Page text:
Changing Your Domicile


If you were always in New York and are moving out, you as the taxpayer have the burden of proof to show that you no longer live in New York. 

To clear the burden of proof, the state looks at five main factors:

  • Your House
    Why are you moving? The state will consider this and compare your new home to your previous one.

  • Your Business Involvement
    Are you actively involved in your business on a day-to-day level? If you are, it proves that you really haven’t left New York — even if you no longer have any ownership of the business.

  • Time
    This is not just the 183-day rule. Instead, the state is really looking for a change of pattern in where you are. For example, if you spend six months in New York and then spend six months on cruises, New York is going to ignore the time you’re traveling and claim you’re in New York the most, therefore making you a resident. Or, if you go to your second home in Florida but spend a month with each of your children in California and Maryland, New York is going to say you spent the most time in New York.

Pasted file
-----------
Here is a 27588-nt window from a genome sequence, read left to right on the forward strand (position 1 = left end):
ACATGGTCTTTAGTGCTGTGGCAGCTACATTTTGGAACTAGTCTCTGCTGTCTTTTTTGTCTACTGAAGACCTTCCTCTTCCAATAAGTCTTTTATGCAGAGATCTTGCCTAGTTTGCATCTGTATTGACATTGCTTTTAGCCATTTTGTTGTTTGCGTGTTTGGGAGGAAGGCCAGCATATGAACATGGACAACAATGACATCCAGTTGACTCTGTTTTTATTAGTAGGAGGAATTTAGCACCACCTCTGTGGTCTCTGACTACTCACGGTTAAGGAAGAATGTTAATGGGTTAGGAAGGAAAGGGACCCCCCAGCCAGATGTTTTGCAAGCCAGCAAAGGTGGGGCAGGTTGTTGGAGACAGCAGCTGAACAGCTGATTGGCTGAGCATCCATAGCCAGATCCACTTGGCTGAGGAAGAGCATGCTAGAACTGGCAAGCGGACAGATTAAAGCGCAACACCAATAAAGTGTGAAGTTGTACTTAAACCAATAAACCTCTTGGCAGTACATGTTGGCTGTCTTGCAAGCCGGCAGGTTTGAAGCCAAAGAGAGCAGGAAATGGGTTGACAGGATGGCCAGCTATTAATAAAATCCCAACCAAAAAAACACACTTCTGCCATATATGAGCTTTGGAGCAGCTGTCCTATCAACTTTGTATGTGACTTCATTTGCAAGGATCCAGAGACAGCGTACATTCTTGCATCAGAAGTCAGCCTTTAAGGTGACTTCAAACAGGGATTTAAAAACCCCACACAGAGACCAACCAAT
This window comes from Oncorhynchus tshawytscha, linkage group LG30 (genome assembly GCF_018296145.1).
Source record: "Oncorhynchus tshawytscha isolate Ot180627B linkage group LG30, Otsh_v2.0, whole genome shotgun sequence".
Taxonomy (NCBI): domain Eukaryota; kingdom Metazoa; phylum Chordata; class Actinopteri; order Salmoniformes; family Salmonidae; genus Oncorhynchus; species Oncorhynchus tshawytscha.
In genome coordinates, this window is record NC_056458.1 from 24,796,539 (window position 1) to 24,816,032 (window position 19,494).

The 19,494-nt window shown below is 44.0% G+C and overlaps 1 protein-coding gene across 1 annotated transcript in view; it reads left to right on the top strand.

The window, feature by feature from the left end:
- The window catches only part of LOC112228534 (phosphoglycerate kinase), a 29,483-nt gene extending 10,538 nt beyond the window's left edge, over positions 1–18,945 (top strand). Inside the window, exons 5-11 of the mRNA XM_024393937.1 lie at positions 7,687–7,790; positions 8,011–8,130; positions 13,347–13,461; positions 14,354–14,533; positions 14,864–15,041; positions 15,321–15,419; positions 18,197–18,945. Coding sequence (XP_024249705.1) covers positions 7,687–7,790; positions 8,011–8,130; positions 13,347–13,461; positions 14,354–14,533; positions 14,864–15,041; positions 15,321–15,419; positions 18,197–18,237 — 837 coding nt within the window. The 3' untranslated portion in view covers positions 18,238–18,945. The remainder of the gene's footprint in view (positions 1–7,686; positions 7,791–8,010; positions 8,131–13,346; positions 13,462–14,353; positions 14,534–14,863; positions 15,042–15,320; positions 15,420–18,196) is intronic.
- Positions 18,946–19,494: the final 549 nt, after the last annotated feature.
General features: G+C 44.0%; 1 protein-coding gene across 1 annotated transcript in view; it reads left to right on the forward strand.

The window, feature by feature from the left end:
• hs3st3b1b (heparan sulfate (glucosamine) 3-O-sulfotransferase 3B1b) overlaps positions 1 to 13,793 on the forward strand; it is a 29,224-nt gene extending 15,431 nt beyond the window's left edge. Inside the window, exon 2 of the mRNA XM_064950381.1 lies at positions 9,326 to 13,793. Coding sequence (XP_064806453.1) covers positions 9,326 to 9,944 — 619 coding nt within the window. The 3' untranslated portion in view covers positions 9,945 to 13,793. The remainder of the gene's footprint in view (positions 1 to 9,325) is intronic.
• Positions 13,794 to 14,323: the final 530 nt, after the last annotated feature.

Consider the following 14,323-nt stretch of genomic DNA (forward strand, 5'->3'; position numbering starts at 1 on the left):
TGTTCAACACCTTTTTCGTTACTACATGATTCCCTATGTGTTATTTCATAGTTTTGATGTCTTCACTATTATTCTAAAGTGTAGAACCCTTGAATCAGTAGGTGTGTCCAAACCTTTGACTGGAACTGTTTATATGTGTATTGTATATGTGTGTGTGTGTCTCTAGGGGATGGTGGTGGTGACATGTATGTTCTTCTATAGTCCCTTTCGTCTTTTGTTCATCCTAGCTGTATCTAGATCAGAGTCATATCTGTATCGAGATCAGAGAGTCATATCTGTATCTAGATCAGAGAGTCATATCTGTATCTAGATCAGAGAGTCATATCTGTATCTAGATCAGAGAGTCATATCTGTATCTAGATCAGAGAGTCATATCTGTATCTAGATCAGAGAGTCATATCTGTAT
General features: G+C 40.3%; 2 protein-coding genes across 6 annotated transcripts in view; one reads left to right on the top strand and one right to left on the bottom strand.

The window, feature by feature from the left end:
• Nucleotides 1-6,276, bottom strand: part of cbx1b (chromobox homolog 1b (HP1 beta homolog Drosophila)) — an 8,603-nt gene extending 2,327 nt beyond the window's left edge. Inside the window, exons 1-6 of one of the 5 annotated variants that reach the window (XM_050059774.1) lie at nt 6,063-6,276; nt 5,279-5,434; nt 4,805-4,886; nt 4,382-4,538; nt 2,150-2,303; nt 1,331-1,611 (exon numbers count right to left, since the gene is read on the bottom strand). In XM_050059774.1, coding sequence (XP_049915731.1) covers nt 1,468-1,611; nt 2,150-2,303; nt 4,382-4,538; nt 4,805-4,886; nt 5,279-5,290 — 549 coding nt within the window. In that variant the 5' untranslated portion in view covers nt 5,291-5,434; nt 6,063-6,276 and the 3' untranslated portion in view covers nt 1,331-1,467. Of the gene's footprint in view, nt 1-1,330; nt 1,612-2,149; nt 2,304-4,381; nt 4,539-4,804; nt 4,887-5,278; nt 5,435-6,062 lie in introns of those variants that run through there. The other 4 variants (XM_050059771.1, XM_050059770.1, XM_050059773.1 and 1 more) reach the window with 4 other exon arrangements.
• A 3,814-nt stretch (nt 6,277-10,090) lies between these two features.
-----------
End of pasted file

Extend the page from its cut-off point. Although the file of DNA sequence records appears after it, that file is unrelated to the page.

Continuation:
• Items Need and Dear
    What are you claiming are your hobbies? Have you moved all those items to your new location? Where have you put your photo albums? These are all things the state will look at to determine where you live.

  • Family Connections
    Where do your children go to school? Most of the time, where your children go to school is where you’re primarily domiciled. Again, things can get tricky. If you moved to Florida but have an apartment in New York for your child, you could still be considered a New York resident. You’ll have to be the one to come forward with definitive evidence to prove you don’t live there.


The 183-Day Requirement


If you spend a minimum of 183 days in New York, you are considered a resident. However, one day in the state’s view is one second spent in New York. So if you live in New Jersey and drive the babysitter home across the border in New York, guess what — that’s a day in New York. There are no partial days when it comes to them counting how long you’re spending in the state.